How I Learned to Love My Postpartum Body
May 5, 2011
© Photo Courtesy of Gina Crosley-Corcoran
“After the birth of my first son, I hated my body. I absolutely despised it,” begins Gina Crosley-Corcoran, aka The Feminist Breeder, a mom, wife, pre-law student, former rock star, and writer who live-blogged the homebirth of her third child just two weeks ago. She continues, detailing the 50 pounds she gained during each of her first two pregnancies, and the negative feelings she had toward her body following those births, albeit less hateful the second time around, after a VBAC (vaginal birth after cesarean). And then, just before she includes a picture of her belly 11 days postpartum (shown here, with her permission), she writes, “To my pleasant surprise, I feel wonderful about my postpartum body this time. I feel even better than I did last time. Maybe it was the homebirth, or the fact that I only gained 38 lbs in this pregnancy, but I’m completely thrilled with how I look at just 11 days postpartum. I’ve already lost over half of that weight, with just 16 more lbs left until I’m back in my favorite jeans, and I honestly don’t care how long it takes that weight to come off – or if it never does. This body built three, big, healthy babies — so how can I not appreciate every little extra curve or dimple after what it’s given to me?” Pass me some Kleenex, please!
Plus: Real Postpartum Mom Bodies, Real Beauty
How many of us have been there, looking in the mirror and loathing what we see reflected, particularly after the birth of a baby? And how empowering is it to be able to look in that same mirror and see our same body, but with completely different (and more forgiving) eyes? For me, despite having loved my 36 added pounds of pregnancy curves, I remember feeling disgusted by my post-birth jelly belly, leaky boobs, and gaping crater of a belly button, after my first son’s birth. Only now, looking back on that time can I laugh, thinking of how much my son used to love sticking both big toes inside my belly button and pushing off while nursing; back then, I was horrified. And then, perhaps after a better birth experience the second time around—or maybe just a better perspective on my body and its capabilities, after the homebirth of my second son, despite looking at a very similar reflection in the mirror (after a 35-pound weight gain), I wasn’t so disappointed in what I saw. I appreciated my body’s ability to nurture these babies, both in the womb and out.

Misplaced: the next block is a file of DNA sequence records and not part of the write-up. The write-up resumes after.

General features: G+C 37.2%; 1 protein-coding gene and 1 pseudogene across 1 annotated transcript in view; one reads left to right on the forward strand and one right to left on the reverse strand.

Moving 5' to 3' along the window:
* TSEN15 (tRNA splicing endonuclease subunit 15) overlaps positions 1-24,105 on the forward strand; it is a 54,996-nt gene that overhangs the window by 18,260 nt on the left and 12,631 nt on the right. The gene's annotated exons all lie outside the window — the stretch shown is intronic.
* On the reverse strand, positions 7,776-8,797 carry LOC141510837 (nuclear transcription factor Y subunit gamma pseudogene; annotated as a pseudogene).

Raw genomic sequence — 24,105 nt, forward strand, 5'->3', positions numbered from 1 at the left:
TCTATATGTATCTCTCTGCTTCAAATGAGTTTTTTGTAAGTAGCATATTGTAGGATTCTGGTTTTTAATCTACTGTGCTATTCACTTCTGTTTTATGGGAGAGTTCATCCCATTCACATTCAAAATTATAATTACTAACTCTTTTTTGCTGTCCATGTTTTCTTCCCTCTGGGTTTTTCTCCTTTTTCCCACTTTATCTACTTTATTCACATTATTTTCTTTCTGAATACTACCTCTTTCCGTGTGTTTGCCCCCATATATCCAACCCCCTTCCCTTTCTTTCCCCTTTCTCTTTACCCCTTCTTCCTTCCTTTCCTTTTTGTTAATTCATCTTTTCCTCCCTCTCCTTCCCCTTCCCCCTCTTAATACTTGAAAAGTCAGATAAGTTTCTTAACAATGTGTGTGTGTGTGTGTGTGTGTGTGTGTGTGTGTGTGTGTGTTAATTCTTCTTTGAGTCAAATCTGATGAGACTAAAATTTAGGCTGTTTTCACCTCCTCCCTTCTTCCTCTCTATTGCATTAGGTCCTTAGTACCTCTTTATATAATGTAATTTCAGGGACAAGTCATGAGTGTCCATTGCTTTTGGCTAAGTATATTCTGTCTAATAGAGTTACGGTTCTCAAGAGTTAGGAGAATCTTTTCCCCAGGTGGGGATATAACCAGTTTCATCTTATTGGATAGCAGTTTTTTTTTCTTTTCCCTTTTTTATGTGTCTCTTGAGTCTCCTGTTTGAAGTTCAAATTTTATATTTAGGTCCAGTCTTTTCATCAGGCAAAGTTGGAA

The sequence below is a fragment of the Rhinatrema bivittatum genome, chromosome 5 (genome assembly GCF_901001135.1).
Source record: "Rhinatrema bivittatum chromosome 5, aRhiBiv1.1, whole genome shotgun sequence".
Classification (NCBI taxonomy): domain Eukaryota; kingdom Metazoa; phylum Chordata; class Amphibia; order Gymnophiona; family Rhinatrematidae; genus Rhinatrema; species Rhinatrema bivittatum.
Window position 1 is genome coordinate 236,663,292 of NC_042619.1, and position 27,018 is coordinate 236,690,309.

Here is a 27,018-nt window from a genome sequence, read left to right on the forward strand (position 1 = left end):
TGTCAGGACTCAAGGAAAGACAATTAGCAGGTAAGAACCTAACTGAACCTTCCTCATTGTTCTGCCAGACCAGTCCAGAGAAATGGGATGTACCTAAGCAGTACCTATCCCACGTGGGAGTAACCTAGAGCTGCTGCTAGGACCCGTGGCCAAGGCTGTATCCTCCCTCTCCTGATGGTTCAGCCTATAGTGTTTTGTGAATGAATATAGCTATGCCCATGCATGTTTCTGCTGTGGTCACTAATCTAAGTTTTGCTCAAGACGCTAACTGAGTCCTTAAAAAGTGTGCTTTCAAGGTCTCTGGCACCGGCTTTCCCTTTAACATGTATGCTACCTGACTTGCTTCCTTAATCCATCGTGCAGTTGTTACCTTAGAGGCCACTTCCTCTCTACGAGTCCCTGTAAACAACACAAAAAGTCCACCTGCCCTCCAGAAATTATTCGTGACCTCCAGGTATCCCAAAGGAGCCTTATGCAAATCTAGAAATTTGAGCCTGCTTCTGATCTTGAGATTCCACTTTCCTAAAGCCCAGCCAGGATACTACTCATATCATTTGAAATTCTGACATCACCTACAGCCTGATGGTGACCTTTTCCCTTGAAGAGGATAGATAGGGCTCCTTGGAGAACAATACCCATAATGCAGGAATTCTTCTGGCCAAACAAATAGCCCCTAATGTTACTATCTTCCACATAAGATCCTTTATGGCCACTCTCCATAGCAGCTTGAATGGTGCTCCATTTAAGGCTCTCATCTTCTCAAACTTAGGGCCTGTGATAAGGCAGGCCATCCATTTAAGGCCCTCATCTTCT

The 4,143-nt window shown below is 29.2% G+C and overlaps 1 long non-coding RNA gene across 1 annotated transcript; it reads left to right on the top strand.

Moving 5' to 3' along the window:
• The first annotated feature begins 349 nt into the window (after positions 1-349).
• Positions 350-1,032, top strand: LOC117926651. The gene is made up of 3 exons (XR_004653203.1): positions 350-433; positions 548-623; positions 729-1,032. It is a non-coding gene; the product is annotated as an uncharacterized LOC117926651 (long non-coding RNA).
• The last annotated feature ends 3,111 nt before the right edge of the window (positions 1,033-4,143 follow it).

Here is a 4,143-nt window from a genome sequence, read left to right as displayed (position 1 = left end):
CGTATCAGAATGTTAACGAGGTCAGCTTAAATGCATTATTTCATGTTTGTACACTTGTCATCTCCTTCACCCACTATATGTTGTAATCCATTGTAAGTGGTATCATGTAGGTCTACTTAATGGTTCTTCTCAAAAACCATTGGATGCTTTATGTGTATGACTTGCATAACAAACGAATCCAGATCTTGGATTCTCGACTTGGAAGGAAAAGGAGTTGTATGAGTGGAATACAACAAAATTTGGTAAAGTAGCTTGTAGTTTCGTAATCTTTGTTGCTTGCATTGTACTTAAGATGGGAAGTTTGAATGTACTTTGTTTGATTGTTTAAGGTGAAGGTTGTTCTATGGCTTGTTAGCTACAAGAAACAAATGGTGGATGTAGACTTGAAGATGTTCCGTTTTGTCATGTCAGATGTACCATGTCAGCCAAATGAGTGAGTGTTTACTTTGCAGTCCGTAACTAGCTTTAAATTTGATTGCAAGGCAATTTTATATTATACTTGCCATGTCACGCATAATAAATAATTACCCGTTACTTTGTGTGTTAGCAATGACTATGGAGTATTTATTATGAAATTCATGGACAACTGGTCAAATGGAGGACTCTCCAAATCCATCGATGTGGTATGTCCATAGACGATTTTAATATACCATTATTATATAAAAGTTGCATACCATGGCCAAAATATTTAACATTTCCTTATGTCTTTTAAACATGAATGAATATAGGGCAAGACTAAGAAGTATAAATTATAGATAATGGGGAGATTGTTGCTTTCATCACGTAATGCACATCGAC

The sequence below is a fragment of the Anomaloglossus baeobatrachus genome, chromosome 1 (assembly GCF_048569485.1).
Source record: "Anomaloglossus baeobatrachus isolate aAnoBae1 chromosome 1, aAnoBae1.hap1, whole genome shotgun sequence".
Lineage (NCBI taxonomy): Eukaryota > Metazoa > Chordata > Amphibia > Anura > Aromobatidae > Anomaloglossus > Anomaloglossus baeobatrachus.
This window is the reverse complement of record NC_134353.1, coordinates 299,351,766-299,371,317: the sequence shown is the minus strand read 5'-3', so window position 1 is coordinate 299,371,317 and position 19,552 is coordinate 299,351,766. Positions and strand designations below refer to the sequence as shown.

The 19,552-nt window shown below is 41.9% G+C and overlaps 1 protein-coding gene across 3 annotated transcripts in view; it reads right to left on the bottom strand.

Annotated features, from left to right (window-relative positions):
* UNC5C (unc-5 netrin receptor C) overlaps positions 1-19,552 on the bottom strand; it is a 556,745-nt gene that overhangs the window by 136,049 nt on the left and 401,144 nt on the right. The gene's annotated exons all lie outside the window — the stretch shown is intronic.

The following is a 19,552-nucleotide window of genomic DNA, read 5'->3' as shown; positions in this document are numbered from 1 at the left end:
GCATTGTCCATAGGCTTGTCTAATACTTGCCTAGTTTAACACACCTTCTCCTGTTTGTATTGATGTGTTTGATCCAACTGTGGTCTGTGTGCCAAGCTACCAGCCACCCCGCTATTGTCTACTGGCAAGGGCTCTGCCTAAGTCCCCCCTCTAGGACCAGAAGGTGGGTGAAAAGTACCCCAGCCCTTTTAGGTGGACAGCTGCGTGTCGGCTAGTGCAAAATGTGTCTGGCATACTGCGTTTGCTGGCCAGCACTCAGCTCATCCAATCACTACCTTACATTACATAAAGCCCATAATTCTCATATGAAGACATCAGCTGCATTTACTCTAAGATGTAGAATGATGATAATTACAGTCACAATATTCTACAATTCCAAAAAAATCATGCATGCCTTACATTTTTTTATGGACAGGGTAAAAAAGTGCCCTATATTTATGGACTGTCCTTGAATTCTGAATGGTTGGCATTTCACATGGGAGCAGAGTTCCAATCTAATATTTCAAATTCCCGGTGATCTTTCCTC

Crosley-Corcoran concludes, “I hope that my new-found appreciation for my body will curb the body image issues I’ve been struggling with over the last 5 years of pregnancy and motherhood. I’ve been entirely too self-loathing, and I don’t want to pass on any of that to my brand new, soon-to-be impressionable daughter. Don’t get me wrong — I’m not saying there’s a ‘right’ weight for all of us, and I do believe that we can be healthy at just about any size. I just didn’t feel comfortable in my own skin before, and now, finally, I do.”
How do you feel about your body after pregnancy? Did your feelings about your body change after subsequent pregnancies?